Understandably, newly hired finance chiefs — especially those in their first such role — often don’t have much to say to the outside world about the strategies they’ll be pursuing or what success might look like in the new job.

Still, they can have important voices. Indeed, one’s path to the job and career viewpoints can be instructive and even inspirational for other aspiring CFOs.

When we spoke with Sarah Dickens Spoja in late August, it was her ninth day running finance for Tipalti. The company, which provides a subscription-based accounts payable automation platform, was included in our annual “Technology Companies to Watch” feature this past spring.

Asked about her strategic priorities going forward, she answered in only the most general terms, inviting us to reconnect in a few months for a more detailed response.

Spoja’s background, however, suggests that good things are likely to come.

After graduating from Williams College in 2004 with a double major in mathematics and economics, she went straight into a four-year gig with prestigious management consulting firm Bain & Co. There, she was heavily exposed to private equity, working on projects in the areas of buy-side diligence, customer research, and new product potential.

Next came Stanford University Graduate School of Business, where Spoja earned an MBA in 2010.

Newly minted diploma in hand, her first aim was to put her private equity experience to work. So she joined KKR Capstone, an independent firm that provides support for the deal teams and portfolio companies of PE giant KKR.

Sarah Spoja

She and her colleagues spent a portion of their time “doing diligence for new investments, understanding whether they were good and in particular what types of value improvements KKR could make on them as owners.” Another chunk of time was devoted to existing portfolio firms, along a spectrum from project work to “actually having a seat in the company and taking on a role.”

Spoja calls it “probably the best job I could have had.” While she had done more traditional strategic consulting during her years at Bain, she “wanted to get more skin in the game,” which is what drove her to private equity.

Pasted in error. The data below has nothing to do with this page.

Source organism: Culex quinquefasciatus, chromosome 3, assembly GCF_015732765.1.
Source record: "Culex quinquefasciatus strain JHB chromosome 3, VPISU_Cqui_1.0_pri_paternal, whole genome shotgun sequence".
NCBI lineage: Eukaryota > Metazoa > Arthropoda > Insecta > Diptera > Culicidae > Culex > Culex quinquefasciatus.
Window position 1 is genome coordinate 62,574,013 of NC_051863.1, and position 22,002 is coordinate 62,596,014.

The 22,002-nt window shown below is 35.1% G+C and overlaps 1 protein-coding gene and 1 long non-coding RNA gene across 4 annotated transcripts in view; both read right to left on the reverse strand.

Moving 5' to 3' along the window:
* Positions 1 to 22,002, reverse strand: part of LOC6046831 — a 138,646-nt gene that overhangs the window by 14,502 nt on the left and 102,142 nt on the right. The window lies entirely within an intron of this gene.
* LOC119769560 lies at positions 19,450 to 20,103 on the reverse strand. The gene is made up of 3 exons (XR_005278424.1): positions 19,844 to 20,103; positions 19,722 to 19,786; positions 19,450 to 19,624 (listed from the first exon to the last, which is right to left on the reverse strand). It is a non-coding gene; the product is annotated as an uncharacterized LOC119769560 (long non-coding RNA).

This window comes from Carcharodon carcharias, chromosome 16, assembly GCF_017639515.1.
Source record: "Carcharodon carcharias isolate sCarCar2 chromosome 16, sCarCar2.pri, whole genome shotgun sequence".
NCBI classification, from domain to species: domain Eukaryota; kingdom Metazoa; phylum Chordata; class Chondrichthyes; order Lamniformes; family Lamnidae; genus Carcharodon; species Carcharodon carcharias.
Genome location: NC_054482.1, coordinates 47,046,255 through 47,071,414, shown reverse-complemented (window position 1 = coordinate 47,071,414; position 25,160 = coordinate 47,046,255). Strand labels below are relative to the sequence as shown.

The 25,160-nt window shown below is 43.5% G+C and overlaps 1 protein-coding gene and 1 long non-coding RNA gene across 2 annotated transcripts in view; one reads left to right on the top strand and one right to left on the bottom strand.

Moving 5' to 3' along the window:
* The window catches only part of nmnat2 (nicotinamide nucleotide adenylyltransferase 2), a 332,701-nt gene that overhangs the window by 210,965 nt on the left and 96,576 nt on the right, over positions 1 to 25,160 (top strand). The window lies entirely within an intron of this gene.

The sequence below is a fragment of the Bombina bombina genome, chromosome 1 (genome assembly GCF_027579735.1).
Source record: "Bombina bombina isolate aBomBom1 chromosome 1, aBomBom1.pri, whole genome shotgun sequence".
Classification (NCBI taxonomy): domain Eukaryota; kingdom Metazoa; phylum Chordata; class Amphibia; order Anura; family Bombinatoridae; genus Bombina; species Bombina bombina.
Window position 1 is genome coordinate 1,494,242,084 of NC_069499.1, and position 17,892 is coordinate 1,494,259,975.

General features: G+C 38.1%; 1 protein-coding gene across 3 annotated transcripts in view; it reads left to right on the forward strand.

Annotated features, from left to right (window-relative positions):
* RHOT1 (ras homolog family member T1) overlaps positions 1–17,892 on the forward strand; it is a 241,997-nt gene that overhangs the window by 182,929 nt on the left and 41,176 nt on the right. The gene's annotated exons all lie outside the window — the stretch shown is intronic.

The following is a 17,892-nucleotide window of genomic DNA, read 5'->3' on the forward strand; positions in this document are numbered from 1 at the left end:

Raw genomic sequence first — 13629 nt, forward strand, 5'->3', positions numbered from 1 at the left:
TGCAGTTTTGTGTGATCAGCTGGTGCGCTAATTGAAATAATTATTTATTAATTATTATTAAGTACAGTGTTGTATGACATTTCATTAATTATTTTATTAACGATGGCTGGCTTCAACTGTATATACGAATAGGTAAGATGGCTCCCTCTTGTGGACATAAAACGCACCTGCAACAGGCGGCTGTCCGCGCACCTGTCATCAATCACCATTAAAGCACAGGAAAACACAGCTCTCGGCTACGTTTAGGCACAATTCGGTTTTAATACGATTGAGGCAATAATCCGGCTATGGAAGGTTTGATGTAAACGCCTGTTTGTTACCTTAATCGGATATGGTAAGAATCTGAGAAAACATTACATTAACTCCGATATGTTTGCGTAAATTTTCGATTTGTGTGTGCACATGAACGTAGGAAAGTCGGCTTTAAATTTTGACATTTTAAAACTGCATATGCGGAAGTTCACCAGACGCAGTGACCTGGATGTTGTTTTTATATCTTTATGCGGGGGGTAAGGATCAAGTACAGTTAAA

“I wanted to be involved not only as an adviser but also as a shareholder,” she says. “With every project I took, I thought about how to align my interests with the management team’s interests.”

While she rose to become a director at KKR Capstone, Spoja’s next logical career step was to “go to work in a company and have a seat at the table more directly,” she says. “I talked to headhunters for a few years about chief operating officer or strategic CFO jobs. I was looking for the right combination of people, product team, and vision of where the company was going.”

She was particularly interested in opportunities at financial technology (fintech) companies, the focus of half of her work at KKR Capstone.

Notably, she had worked on the acquisition of a small fintech firm, Clover Network, by First Data, a large fintech company that KKR bought in 2007 and took public in 2015.

“After we did the deal, I worked for two years alongside the founders of [Clover] in a chief commercial officer-type role,” Spoja says. “I did everything from planning out the teams and the budgeting to doing the business development work and setting up bank partnerships.”

The small firm initially leveraged the sales, marketing, and customer-operations muscle of 25,000-employee First Data, but now has hundreds of employees of its own, she notes.

When the Tipalti opportunity came around, Spoja says, she performed due diligence on the company and its financial models “exactly as if I were a KKR executive [trying to understand] whether I wanted my money in this business — because at this stage of my career, my time is my money.”

Spoja was particularly attracted by Tipalti’s customer-retention rate, “which was higher than any I’d seen in the due diligences I’d done in the B2B fintech space,” she says.

Tipalti is a much more mature company than Clover was when First Data acquired it. “But it has a lot of the same qualities,” Spoja says, “in terms of saying, how can we continue to grow at the speed we are, satisfy our customers’ needs, open up more addressable markets for our products, and fund the growth.”

Like other businesses with subscription-based models, Tipalti benefits from recurring revenue that enables consistency in year-to-year planning.

At the same time, how much revenue from any particular client will recur in subsequent periods may be somewhat more variable for Tipalti than for some other fintech companies.

Tipalti’s clients use its platform to pay their suppliers and partners. Revenues are generated both by clients’ usage of the product and by choices their payees make, including payment type, what currencies they accept, and whether they accept early payments.

“As our clients grow, their usage of the product grows as well,” Spoja says. “However, these dimensions are outside of our control, so we must use modeling methods to forecast our revenues even if some factors that drive revenue growth are not known to us until they happen.”

Both fintech and the payments space have fast-evolving ecosystems, Spoja notes.

“Understanding the many dimensions in those ecosystems and all the various participants — banks, associations, competitive or complementary products and companies — is important, and they’re changing all the time,” she says.

“So, a strategic view of where the market is going, and thinking about how we want to position Tipalti to best serve that market, and to best partner within that market, is important as well — and maybe more so than in some other industries.”

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